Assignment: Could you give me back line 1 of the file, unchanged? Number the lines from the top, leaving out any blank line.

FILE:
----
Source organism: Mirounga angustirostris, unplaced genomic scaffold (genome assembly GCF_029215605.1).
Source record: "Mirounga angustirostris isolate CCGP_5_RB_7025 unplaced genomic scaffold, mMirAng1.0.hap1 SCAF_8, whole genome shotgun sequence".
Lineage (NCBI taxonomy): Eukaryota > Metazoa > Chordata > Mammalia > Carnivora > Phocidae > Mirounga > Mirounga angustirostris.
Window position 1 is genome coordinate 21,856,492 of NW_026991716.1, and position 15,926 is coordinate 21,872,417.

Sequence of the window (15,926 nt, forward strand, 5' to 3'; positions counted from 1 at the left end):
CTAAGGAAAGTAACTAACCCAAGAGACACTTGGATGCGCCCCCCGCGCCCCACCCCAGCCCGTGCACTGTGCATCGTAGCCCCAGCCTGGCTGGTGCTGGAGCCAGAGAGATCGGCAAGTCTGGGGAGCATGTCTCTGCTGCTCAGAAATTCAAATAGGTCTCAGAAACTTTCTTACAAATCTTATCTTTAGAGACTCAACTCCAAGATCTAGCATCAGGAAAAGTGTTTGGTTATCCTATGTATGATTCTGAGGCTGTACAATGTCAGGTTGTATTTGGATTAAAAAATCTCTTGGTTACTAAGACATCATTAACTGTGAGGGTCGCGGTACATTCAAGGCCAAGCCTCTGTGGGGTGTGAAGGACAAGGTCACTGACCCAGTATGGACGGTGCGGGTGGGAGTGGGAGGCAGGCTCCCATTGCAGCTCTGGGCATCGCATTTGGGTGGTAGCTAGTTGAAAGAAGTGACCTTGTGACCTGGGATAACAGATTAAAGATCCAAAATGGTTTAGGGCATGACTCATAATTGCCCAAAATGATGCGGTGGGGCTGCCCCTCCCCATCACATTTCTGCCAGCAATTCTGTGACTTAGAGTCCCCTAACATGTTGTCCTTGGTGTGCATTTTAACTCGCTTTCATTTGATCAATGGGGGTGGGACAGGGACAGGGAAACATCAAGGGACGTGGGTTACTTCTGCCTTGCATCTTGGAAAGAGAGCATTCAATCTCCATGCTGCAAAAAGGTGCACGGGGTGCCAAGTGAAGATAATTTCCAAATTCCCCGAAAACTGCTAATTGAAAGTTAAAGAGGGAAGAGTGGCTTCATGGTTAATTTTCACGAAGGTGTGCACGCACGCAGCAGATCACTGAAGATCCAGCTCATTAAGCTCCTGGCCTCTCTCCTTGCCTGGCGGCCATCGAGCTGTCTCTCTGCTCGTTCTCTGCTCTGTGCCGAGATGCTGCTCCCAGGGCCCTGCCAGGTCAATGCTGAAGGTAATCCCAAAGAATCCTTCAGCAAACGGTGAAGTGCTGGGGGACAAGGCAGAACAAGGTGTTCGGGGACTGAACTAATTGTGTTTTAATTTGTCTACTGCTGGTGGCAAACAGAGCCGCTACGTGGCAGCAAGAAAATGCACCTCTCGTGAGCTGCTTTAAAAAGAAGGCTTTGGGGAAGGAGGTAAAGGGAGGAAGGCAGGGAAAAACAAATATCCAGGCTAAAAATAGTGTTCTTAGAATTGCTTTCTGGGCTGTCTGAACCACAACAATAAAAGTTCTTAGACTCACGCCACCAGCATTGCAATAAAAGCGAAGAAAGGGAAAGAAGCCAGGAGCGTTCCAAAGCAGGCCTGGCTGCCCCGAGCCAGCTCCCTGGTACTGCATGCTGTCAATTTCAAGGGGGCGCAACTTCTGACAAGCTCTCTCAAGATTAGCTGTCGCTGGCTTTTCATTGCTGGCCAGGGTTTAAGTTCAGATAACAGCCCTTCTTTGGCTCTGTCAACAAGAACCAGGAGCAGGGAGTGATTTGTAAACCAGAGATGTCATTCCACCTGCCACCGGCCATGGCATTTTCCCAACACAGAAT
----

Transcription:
Source organism: Mirounga angustirostris, unplaced genomic scaffold (genome assembly GCF_029215605.1).